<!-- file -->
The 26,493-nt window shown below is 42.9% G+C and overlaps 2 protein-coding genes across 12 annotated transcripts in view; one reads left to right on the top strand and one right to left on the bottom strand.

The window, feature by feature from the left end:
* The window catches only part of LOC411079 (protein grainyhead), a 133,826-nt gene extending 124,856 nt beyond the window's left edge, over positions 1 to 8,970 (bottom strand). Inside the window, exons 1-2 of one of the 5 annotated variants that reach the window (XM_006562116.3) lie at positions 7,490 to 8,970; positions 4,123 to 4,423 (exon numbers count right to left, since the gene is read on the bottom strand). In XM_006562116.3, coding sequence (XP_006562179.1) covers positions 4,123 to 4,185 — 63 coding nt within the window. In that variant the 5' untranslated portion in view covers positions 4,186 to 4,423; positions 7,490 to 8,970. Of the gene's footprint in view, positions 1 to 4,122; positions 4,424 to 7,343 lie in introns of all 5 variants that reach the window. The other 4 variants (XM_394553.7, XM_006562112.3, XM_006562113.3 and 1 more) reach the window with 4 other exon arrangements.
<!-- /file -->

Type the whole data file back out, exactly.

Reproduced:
The 26,493-nt window shown below is 42.9% G+C and overlaps 2 protein-coding genes across 12 annotated transcripts in view; one reads left to right on the top strand and one right to left on the bottom strand.

The window, feature by feature from the left end:
* The window catches only part of LOC411079 (protein grainyhead), a 133,826-nt gene extending 124,856 nt beyond the window's left edge, over positions 1 to 8,970 (bottom strand). Inside the window, exons 1-2 of one of the 5 annotated variants that reach the window (XM_006562116.3) lie at positions 7,490 to 8,970; positions 4,123 to 4,423 (exon numbers count right to left, since the gene is read on the bottom strand). In XM_006562116.3, coding sequence (XP_006562179.1) covers positions 4,123 to 4,185 — 63 coding nt within the window. In that variant the 5' untranslated portion in view covers positions 4,186 to 4,423; positions 7,490 to 8,970. Of the gene's footprint in view, positions 1 to 4,122; positions 4,424 to 7,343 lie in introns of all 5 variants that reach the window. The other 4 variants (XM_394553.7, XM_006562112.3, XM_006562113.3 and 1 more) reach the window with 4 other exon arrangements.